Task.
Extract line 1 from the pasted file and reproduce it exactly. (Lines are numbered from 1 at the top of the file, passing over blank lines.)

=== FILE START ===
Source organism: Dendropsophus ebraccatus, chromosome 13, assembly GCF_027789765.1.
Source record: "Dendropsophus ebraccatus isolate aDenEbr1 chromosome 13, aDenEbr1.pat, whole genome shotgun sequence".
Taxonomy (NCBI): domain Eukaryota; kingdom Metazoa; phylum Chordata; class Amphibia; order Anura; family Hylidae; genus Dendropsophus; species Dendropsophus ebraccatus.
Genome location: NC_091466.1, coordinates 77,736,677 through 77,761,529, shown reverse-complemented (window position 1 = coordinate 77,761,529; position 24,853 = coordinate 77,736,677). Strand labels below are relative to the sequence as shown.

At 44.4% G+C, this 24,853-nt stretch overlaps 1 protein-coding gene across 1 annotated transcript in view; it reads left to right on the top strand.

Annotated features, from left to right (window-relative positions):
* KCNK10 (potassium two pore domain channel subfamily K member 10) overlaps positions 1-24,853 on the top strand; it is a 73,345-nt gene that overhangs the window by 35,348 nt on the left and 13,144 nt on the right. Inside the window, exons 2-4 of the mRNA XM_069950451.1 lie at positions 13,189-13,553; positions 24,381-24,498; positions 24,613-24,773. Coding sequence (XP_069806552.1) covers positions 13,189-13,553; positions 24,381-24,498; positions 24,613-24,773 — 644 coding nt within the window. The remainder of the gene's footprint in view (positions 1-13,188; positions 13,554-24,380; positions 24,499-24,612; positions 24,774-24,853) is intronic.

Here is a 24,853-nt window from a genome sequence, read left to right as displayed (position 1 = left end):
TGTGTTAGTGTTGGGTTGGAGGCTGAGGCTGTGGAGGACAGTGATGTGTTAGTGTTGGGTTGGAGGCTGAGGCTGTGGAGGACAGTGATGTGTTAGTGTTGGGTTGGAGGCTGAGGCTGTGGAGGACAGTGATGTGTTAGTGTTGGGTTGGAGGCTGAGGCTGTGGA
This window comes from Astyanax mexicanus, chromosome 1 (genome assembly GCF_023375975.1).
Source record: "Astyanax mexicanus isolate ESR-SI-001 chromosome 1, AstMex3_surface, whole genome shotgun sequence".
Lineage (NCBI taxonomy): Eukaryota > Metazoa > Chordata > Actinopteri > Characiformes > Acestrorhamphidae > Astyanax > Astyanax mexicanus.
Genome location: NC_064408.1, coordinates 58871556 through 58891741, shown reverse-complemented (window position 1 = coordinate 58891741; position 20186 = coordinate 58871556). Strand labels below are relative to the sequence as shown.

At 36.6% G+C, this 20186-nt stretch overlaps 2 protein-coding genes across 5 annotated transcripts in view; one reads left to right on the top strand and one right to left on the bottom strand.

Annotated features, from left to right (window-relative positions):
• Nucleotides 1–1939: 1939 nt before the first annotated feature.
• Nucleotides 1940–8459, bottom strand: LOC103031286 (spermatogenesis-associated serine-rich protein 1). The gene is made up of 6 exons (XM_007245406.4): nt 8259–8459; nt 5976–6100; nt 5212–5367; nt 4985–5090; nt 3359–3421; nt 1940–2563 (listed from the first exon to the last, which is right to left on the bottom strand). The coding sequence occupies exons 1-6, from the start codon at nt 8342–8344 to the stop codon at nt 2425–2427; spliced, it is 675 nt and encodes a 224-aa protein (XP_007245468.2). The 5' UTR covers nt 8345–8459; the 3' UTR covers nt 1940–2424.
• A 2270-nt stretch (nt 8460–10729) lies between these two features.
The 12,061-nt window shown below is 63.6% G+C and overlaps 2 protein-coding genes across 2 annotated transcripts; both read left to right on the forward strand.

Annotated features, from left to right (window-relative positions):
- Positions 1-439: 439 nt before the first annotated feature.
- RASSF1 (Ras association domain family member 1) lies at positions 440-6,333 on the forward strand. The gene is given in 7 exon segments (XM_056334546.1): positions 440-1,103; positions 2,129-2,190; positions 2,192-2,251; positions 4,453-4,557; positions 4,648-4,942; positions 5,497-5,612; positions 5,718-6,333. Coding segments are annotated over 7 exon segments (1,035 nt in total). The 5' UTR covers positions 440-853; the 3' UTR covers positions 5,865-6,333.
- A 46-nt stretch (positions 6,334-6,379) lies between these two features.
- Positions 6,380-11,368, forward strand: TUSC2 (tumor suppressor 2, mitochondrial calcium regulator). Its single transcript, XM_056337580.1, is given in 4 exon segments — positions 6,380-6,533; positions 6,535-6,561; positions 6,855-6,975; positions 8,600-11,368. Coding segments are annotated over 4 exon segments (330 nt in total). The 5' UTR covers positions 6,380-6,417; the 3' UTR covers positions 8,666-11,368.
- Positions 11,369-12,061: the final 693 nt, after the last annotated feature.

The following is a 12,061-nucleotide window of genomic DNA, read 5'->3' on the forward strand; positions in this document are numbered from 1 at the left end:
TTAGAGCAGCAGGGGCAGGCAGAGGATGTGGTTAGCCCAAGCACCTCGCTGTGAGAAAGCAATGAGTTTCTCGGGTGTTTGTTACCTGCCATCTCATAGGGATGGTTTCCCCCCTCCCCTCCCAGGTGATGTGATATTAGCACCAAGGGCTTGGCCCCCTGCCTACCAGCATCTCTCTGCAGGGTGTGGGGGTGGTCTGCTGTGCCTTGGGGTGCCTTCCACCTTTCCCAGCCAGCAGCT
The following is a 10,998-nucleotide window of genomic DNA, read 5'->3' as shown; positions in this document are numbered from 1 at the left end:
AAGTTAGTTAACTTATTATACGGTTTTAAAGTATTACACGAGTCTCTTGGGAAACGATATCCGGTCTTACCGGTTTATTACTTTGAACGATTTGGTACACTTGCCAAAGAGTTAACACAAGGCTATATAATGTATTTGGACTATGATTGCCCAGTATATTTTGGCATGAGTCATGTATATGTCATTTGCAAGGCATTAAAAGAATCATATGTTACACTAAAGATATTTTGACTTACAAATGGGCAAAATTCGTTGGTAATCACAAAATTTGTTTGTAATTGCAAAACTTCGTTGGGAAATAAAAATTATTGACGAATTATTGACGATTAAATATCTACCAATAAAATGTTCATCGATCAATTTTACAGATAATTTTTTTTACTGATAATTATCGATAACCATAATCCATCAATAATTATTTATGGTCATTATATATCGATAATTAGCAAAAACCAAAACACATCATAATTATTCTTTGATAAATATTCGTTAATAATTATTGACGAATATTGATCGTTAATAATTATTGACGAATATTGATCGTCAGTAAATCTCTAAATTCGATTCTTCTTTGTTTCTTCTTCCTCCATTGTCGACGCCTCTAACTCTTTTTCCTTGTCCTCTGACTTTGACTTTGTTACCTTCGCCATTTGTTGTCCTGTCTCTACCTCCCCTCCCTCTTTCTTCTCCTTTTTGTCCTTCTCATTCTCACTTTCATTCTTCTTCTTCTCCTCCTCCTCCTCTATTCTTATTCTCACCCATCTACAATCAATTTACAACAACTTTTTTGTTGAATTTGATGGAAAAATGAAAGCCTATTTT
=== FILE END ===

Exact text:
Source organism: Dendropsophus ebraccatus, chromosome 13, assembly GCF_027789765.1.